West Bank refugees look upwards to grow


Palestinian Territories–Nael al-Sharif is working on an extension to his property in the Jalazon refugee camp in the Israeli-occupied West Bank. But he is not building outwards �X instead he’s expanding upwards. In many of the Palestinian camps, which have evolved down the decades into densely populated areas teeming with narrow alleyways, families that cannot afford to buy new land simply add floors to existing property. Sharif, 43, says his two-story home is too small for his entire family of around 30 people, so he is looking to add another two floors. ��We’re suffering from an enormous housing problem,�� he tells AFP.

��We’re practically sleeping on top of each other �X my six sons share one single room, and me, my wife and two other children sleep in another. ��So we decided to build two more floors. I can’t afford any more land outside the camp.�� With growing concerns about safety in the ever-expanding camps, the U.N. agency for Palestinian refugees (UNRWA), has banned construction beyond two floors on foundations not designed to support tall buildings. An UNRWA spokesman confirmed the prohibition, saying the agency does not provide aid to home owners who break the rule. ��Over the years, these camps have transformed from temporary ‘tent cities’ into hyper-congested masses of multi-story buildings with narrow alleys, characterized by high concentrations of poverty and extreme overcrowding,�� the agency says on its website. ��The camps are considered to be among the densest urban environments in the world, but because camp structures were built for temporary use, over the decades the buildings have become overcrowded, critically substandard and in many cases life-threatening,�� UNRWA says.

But the ban has had little effect, with residents saying they have no choice but to look to the sky. More People, Less Land Jalazon, seven kilometers (4.5 miles) north of the West Bank city of Ramallah, is one of 18 U.N.-run refugee camps in the West Bank.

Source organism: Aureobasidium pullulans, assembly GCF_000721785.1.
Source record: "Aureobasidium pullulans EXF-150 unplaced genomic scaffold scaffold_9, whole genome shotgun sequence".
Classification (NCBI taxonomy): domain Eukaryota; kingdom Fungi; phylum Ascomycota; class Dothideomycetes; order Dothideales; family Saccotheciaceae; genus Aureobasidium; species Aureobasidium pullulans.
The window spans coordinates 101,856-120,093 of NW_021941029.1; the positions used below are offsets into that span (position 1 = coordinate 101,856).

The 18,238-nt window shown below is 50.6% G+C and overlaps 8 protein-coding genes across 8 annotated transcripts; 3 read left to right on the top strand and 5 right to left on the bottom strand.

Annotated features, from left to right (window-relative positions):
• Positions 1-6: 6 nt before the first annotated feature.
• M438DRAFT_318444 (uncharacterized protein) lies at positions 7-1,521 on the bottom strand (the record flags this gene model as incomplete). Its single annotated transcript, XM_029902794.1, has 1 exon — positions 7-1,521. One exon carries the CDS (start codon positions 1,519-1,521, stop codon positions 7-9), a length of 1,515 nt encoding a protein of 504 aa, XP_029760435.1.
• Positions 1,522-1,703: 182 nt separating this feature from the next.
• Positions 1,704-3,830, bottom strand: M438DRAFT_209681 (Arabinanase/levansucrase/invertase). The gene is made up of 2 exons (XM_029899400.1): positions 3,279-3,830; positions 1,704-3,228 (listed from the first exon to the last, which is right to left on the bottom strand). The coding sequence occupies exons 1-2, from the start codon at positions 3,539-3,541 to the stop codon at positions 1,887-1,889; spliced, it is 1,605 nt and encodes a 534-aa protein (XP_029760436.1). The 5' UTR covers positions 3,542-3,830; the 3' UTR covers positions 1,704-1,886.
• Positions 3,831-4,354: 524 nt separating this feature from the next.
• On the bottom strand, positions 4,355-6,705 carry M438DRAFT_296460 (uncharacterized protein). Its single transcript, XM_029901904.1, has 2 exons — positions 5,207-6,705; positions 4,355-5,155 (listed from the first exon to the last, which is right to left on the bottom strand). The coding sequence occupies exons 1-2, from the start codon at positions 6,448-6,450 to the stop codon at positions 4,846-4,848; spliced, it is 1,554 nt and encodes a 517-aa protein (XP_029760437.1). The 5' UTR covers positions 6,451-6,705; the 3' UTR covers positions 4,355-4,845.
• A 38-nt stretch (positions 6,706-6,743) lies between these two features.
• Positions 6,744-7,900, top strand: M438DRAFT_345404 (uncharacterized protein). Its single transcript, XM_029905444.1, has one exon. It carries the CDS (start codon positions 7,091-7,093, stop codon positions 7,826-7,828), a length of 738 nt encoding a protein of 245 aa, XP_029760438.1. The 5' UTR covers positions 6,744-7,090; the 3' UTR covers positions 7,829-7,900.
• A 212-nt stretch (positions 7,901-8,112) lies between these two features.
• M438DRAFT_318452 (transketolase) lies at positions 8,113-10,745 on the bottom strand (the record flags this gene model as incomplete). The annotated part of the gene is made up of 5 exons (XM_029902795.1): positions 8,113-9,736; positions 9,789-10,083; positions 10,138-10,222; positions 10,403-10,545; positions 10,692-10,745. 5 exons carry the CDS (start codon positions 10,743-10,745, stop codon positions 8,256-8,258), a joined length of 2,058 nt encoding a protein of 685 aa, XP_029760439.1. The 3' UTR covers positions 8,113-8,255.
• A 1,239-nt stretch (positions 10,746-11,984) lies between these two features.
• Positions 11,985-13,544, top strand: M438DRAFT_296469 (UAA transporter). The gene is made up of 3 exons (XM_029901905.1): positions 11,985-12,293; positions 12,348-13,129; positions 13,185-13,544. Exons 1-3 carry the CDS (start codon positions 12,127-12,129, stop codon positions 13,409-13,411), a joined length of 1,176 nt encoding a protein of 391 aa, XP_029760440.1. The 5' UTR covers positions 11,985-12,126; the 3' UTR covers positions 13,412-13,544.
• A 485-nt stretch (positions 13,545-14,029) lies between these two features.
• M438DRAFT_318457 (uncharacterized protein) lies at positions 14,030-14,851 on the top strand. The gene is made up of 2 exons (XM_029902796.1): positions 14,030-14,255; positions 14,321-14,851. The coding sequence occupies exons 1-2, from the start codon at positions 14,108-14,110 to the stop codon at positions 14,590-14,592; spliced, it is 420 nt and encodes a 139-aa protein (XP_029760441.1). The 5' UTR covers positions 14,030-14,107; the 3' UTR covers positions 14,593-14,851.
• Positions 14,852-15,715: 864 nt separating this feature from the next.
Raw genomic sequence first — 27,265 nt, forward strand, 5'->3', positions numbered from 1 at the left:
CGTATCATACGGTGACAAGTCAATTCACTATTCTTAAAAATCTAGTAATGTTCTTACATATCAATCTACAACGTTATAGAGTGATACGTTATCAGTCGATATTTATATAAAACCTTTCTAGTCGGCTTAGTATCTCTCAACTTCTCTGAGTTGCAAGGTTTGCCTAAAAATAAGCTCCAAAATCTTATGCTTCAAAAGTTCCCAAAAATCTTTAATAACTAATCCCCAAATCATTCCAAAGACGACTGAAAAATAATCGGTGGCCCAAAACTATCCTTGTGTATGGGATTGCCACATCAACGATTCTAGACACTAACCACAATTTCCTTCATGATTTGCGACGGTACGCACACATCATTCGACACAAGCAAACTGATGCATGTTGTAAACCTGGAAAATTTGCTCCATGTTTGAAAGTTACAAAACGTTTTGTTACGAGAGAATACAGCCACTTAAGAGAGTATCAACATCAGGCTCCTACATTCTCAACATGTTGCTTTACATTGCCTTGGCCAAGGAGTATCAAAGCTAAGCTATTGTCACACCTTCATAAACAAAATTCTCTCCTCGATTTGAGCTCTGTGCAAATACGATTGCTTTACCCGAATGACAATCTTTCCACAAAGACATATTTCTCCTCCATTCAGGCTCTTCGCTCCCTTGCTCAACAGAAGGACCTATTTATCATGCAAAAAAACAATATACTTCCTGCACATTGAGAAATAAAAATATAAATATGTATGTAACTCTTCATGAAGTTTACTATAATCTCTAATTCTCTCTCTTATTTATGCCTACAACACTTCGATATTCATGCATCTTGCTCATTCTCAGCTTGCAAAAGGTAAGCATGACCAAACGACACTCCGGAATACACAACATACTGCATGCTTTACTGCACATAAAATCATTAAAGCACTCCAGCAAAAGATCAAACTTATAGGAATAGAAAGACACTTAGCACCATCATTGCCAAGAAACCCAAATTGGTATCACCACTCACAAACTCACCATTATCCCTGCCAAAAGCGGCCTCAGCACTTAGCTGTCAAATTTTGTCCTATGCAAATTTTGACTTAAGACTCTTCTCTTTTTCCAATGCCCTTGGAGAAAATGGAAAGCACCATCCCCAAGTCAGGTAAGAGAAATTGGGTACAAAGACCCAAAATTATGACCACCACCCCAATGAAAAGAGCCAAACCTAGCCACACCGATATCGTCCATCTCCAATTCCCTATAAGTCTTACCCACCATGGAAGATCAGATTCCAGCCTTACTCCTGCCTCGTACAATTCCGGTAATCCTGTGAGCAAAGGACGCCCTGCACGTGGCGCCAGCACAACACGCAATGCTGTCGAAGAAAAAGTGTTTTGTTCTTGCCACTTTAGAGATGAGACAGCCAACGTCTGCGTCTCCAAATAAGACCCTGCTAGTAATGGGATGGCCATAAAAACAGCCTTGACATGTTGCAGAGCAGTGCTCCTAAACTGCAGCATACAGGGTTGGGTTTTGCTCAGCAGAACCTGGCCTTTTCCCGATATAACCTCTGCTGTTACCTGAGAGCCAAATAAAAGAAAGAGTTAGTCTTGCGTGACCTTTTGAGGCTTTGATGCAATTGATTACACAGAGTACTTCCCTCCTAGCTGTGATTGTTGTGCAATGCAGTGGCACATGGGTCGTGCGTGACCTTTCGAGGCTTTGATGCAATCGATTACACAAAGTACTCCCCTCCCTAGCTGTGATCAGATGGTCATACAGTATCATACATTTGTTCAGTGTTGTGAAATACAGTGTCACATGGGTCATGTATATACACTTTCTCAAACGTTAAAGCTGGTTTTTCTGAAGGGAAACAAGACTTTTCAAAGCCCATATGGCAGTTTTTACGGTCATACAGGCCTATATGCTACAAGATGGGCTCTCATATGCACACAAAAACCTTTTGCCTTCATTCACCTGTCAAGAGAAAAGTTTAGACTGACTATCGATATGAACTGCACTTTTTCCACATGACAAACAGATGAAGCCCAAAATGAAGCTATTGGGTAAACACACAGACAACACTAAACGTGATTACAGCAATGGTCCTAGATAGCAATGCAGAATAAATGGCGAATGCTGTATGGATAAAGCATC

Established in 1949 on 25 hectares (62 acres) of land, it was originally home to 2,500 people. Today, Jalazon’s population numbers 14,000, officials at the camp say.

Located next to the Bet El Jewish settlement, it is the scene of near daily clashes between youngsters and Israeli troops with the army keeping a close eye on the camp’s perimeter fence.

Although its population has grown, the camp has not. This has caused a severe housing shortage, prompting residents to build the only way they can �X upwards, in a chaotic fashion and without architectural input. ��Housing is a big problem here,�� says 60-year-old Khadija Dawud whose three-story home is crammed with 63 family members.

��We can’t buy land outside the camp because we can’t afford it.�� Mahmud Mubarak, who heads the local committee which runs Jalazon, confirms that people are building upwards because they cannot afford new land. ��In 1950, UNRWA built one room and a kitchen for each family of five, and two rooms and a kitchen for each family larger than that,�� he said.